Ninth Circuit Endorses Relator-Friendly Interpretation of Public Disclosure Bar

The U.S. Court of Appeals for the Ninth Circuit reversed a district court order dismissing the False Claims Act (“FCA”) lawsuit brought by Relator Steven Mateski against his former employer, Raytheon. The suit, which potentially exposes Raytheon to more than $1 billion in damages, is based on allegations that the company failed to comply with provisions of its contract with the government to develop a sensor for a meteorological satellite, covered up its noncompliance, and improperly billed the government for incomplete work.

The district court dismissed the case for lack of subject matter jurisdiction under the Public Disclosure Bar, 31 U.S.C. § 3730(e)(4)(A), which prohibits FCA suits that are “based upon the public disclosure of allegations or transactions.” Specifically, the court found that public documents, such as reports from the Government Accountability Office and various newspaper articles, described the rampant mismanagement and deviations from protocol that characterized the sensor project. The district court conceded that Mateski added detail to the publicly available information, but concluded that such amplification did not render the allegations sufficiently distinct to survive scrutiny under § 3730(e)(4)(A).

The Ninth Circuit Court of Appeals, however, held that the lower court had erroneously compared the Mateski complaint with the public documents at “the highest level of generality.” While the complaint and the documents both described problems with the project, Mateski provided the government with useful, “infinitely more precise” details that were lacking from the public documents, including numerous false waivers and certifications, as well as documentation of the use of substandard materials in production of the sensor. Barring his action, according to the Court, would upset the FCA’s carefully struck balance between encouraging private litigants to discover fraud, yet stifling parasitic lawsuits.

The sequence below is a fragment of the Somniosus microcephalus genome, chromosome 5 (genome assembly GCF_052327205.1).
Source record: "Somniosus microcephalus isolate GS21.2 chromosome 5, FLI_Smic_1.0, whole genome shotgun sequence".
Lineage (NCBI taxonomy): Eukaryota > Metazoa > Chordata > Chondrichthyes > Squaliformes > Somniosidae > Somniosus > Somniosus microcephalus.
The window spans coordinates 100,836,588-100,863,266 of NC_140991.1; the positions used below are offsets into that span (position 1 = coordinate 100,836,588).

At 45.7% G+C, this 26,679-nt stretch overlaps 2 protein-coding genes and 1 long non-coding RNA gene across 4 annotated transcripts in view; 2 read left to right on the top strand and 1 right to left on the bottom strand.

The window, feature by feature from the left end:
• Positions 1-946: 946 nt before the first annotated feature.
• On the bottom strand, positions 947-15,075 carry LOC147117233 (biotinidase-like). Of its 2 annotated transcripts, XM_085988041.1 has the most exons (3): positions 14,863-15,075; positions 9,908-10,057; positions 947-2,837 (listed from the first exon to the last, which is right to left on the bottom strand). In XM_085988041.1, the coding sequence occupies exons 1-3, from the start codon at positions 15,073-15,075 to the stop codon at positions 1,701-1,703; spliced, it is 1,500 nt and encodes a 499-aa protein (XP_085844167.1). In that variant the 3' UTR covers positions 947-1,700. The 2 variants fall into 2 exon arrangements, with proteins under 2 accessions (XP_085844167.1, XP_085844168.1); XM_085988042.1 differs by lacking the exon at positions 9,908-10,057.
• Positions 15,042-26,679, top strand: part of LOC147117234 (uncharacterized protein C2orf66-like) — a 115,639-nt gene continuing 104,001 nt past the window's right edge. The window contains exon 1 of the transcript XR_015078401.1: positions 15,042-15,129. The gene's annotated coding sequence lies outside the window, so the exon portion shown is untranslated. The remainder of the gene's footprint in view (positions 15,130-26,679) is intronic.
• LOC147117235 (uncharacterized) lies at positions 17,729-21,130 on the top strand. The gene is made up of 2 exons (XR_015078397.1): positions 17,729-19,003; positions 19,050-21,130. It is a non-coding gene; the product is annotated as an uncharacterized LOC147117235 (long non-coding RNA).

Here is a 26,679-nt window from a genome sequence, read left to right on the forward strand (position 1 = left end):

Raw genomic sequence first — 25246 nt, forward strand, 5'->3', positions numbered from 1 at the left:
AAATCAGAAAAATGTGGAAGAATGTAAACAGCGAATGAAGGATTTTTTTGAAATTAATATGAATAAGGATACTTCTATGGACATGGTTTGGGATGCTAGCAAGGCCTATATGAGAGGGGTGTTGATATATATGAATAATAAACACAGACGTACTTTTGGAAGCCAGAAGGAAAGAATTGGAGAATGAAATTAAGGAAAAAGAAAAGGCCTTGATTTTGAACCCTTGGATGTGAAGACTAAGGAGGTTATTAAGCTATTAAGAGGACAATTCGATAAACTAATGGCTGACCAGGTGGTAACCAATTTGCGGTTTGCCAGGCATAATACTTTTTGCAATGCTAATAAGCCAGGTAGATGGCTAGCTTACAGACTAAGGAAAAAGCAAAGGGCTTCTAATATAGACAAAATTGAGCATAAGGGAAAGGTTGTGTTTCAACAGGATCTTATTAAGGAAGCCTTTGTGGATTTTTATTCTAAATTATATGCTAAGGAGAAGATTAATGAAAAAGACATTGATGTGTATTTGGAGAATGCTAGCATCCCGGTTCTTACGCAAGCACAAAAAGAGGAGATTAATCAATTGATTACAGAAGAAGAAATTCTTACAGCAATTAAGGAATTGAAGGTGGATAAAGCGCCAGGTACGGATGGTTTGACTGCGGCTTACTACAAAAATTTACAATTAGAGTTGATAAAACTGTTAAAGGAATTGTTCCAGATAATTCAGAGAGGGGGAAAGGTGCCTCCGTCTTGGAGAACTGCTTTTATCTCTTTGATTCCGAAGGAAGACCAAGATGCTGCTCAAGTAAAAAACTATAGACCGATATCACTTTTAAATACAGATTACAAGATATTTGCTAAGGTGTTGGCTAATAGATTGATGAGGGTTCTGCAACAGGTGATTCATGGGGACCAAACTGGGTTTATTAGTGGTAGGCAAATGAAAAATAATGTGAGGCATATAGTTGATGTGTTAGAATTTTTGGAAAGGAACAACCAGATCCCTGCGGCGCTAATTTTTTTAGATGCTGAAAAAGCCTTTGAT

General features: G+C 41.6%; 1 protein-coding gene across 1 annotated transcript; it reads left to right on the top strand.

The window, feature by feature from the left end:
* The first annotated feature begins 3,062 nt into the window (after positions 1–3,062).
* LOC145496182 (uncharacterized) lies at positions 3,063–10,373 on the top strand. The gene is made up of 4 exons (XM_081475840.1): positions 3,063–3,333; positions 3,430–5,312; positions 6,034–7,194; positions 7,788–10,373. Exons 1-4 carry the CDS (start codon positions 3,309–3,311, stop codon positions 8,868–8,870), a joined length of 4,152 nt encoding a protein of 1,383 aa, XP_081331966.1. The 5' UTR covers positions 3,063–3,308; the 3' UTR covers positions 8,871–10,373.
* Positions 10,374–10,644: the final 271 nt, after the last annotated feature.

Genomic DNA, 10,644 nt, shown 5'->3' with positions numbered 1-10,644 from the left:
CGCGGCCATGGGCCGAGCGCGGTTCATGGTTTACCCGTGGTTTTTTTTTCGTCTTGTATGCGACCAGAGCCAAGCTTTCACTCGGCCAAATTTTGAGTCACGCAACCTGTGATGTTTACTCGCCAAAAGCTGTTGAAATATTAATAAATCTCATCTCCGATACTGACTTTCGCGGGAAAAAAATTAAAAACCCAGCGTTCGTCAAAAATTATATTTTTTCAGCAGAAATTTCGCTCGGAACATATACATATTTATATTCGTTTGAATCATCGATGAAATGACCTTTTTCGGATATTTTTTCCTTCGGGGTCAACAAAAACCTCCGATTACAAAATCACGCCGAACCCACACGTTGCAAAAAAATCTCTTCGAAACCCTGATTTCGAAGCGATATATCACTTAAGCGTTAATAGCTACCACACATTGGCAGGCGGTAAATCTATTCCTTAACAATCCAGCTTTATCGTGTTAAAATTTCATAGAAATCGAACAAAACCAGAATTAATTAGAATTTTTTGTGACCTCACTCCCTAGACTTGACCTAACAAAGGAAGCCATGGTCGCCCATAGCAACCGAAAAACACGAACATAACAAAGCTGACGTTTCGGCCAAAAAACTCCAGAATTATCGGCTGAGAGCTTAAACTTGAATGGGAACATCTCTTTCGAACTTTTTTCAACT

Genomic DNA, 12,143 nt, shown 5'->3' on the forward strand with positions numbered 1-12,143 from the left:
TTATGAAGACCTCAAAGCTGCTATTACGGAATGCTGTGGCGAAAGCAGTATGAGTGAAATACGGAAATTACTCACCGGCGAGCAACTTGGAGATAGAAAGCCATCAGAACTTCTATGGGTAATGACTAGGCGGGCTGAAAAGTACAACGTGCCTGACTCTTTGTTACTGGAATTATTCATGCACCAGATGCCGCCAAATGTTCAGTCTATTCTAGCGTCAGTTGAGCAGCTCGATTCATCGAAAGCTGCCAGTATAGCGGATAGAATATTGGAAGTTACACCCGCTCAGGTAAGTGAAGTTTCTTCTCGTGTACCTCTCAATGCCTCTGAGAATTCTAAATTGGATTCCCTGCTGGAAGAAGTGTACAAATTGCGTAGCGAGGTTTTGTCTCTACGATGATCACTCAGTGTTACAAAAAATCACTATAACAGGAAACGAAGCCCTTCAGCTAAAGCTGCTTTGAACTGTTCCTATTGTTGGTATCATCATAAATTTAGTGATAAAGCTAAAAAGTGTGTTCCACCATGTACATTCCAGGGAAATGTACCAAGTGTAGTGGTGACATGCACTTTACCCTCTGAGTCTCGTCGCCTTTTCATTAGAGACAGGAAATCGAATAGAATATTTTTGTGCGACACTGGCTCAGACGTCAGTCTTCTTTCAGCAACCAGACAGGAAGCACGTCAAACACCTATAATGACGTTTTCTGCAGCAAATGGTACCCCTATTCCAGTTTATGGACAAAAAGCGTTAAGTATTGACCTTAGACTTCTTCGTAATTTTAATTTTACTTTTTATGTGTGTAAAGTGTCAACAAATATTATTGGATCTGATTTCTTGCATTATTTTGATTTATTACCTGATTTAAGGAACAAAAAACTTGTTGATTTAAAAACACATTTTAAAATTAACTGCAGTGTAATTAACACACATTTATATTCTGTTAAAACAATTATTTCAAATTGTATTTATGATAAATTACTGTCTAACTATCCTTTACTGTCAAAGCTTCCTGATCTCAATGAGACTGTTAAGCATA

In deciding the matter, the Mateski Court expressly endorsed and adopted the “levels-of-generality” approach employed by the Seventh Circuit Court of Appeals. But Mateski also shares analytical common ground with the U.S. Court of Appeals for the Third Circuit’s recent decision in Moore & Company (also discussed on this blog). There, the Court held that the operative question under the Public Disclosure Bar was whether the relator’s allegations materially added to the “who, what, when, where, and how” of the events set forth in public documents. Although they frame the issue differently, both Mateski and Moore & Company strictly construe the Public Disclosure Bar to ensure that relators who add significant relevant details to fraud generally described in newspapers and other public documents retain the ability to pursue FCA claims on behalf of the federal government.

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